How stress can feed eating disorders

Stress has been linked to thoughts that trigger eating disorders.
Stress has been linked to thoughts that trigger eating disorders.

New evidence suggests eating disorders may be sparked by stress.

Such disorders are often blamed on body image issues and a flawed relationship with food. Less often, they are seen as a tangible way for women (and men) to manage emotion.

After all, when chaos looms, control kicks in. And what is a more tangible thing to control than the body?

A researcher at Pennsylvania's Bucknell University has looked at the emotional drivers of eating disorders, uncovering a link between thought suppression and stress.

Lauren Feldman, undergraduate psychologist, hypothesised that stressed subjects would respond differently to food-related words such as "pizza" or "restaurant".

She found that stressed subjects were significantly slower than non-stressed subjects at recognising such words.

"It's as if, when stressed, eating-disordered individuals suppressed thoughts of food," Feldman said. "This makes sense, because blocking out such thoughts would facilitate eating-disordered behaviours like dieting and restricting.

"Much of the research on eating disorders looks at weight, food and body shape as motivators," she said. "But there's also a theory that eating disorders serve emotional functions rather than physical ones."

While the findings hardly offer the final word on diet disorders, they confirm the school of thought that says eating disorders are not so much about achieving a particular body weight as they are about trying to manage emotion.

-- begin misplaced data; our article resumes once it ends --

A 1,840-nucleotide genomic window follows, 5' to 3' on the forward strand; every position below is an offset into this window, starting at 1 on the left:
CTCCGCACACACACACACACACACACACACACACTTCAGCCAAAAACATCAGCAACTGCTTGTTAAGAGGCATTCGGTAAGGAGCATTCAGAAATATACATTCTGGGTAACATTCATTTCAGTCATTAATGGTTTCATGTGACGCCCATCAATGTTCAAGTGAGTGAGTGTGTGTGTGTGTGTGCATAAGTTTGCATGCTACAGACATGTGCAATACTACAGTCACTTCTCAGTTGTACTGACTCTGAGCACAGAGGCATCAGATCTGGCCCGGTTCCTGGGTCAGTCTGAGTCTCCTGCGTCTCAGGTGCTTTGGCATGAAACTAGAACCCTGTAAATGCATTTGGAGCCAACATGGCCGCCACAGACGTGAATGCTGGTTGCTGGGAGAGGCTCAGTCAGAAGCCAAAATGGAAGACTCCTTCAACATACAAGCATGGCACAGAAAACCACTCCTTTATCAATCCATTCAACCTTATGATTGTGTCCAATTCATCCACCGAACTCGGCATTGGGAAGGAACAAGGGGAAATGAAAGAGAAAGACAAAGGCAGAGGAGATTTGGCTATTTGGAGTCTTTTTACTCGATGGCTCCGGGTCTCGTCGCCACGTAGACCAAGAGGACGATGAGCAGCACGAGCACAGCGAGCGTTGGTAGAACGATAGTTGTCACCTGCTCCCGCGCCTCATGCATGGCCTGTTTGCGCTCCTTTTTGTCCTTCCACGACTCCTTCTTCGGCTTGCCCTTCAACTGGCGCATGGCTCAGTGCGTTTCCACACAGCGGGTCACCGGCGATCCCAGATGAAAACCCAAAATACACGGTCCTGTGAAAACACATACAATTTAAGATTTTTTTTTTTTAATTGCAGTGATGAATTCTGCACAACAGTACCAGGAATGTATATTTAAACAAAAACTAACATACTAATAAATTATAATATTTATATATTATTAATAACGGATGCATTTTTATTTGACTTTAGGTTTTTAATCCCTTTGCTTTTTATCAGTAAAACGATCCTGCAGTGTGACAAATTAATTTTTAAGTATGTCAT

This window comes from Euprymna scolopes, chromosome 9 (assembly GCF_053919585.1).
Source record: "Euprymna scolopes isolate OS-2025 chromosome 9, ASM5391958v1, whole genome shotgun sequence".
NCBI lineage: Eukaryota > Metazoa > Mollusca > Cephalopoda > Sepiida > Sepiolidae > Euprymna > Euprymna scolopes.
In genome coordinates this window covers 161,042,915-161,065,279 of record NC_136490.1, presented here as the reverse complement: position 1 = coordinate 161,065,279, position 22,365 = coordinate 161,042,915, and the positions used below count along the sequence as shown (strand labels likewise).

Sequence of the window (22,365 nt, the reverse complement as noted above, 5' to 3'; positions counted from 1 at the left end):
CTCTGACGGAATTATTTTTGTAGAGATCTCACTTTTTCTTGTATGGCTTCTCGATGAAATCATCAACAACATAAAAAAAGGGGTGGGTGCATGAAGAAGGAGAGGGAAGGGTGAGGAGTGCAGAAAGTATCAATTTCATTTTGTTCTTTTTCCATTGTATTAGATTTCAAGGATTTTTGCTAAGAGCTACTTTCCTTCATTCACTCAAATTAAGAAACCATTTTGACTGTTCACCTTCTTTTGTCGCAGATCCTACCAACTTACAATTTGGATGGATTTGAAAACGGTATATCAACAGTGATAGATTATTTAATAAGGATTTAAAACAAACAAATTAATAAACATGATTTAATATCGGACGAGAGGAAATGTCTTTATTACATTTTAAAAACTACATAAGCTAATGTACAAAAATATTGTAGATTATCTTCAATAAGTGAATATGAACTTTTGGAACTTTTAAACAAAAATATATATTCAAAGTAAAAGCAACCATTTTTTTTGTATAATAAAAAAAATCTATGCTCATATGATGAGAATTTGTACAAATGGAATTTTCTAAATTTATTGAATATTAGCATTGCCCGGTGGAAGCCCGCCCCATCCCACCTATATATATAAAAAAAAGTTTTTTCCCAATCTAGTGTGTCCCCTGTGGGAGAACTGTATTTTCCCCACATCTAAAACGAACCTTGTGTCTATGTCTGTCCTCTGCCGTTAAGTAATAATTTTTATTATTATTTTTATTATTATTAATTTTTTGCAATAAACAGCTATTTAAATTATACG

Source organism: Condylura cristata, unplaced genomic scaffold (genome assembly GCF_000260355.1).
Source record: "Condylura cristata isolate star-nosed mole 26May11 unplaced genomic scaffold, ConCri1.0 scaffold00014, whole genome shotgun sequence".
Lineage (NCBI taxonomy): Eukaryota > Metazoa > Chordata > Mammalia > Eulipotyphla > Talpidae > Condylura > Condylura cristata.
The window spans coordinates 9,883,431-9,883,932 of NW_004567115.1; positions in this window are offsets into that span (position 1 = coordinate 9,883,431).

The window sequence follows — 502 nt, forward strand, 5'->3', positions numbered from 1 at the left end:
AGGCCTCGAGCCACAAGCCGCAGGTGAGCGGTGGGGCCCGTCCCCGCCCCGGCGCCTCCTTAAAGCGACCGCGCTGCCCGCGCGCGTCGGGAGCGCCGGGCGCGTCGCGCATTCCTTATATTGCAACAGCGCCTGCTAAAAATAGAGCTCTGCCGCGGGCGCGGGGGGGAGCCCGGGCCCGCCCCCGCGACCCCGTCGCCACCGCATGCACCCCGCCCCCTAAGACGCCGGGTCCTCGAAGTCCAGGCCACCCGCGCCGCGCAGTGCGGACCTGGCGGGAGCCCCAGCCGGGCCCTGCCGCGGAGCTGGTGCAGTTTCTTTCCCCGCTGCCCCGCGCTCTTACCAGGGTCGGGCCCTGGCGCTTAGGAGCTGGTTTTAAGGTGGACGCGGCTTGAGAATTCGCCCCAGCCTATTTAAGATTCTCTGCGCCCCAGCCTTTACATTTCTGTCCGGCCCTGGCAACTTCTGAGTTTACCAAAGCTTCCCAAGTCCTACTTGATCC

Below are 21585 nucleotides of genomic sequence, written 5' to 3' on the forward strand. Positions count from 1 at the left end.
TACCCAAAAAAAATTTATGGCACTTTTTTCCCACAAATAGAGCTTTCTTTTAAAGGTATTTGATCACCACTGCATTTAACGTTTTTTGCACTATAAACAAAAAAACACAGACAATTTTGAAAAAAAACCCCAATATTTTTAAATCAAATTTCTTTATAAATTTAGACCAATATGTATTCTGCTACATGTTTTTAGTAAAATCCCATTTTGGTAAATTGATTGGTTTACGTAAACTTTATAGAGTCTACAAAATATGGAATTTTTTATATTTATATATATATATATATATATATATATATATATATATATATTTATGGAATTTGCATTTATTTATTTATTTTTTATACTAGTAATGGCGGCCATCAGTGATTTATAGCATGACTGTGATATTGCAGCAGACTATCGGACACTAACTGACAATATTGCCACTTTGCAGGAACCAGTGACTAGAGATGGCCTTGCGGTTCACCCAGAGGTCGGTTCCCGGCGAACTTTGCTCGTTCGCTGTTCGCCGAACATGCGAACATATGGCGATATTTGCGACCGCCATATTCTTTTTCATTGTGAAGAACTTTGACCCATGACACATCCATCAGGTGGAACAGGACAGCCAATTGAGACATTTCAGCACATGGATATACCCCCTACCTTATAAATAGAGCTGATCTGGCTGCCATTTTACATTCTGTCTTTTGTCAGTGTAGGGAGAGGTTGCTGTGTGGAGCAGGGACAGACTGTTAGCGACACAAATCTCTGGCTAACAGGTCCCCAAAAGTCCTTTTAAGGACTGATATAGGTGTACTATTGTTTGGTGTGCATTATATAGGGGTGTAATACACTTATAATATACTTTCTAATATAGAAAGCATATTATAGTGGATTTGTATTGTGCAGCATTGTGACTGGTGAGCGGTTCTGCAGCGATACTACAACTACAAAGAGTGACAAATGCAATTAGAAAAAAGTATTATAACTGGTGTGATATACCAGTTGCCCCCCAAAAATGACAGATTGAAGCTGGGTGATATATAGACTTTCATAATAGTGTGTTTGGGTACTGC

Drazenka Floyd, clinical director of the Butterfly Foundation, which helps people with eating disorders, said such disorders might start off being about weight but were fundamentally about a lack of coping skills.

"We've known that for a while," she said. "It stops being about [weight] and starts being about underlying emotions, perfectionism and black and white thinking."

The organisation suggests that disordered eating is emerging as a norm in Australian society from a young age.

Ninety per cent of 12 to 17-year-old girls and 68 per cent of 12 to 17-year-old boys have been on a diet of some type. One in 10 Australian women will suffer from an eating disorder.

"We know eating disorders are impacted by emotions, stress and anxiety ... If someone is depressed or experiencing negative emotions, they are less likely to eat. Or with bulimia, it has the opposite effect."

For this reason, a significant part of the recovery process is tackling emotions and "teaching ways to sit with negative emotions".

For instance, deep breathing through the nose calms physiological responses, while meditation techniques help to calm anxiety and stress, Floyd said.

"We also explore core negative beliefs and low self-esteem - [teaching a patient] that they're worthy."

Findings such as those from the Bucknell experiment, which will be presented in March at Bucknell's Kalman Undergraduate Research Symposium, highlight the importance of a holistic approach to treating eating disorders by building a patient's emotional and coping skills.

"We're just finding out more and more," Floyd said.

"Genetics, environment, who we are [all have an impact]. It's a multi-faceted, complex illness. Treatments are getting better, but it's a tough one."

For more information, see the Butterfly Foundation website.

Correction: An earler version of this article incorrectly stated that Feldman was a co-experimentor and a professor.

This story How stress can feed eating disorders first appeared on The Sydney Morning Herald.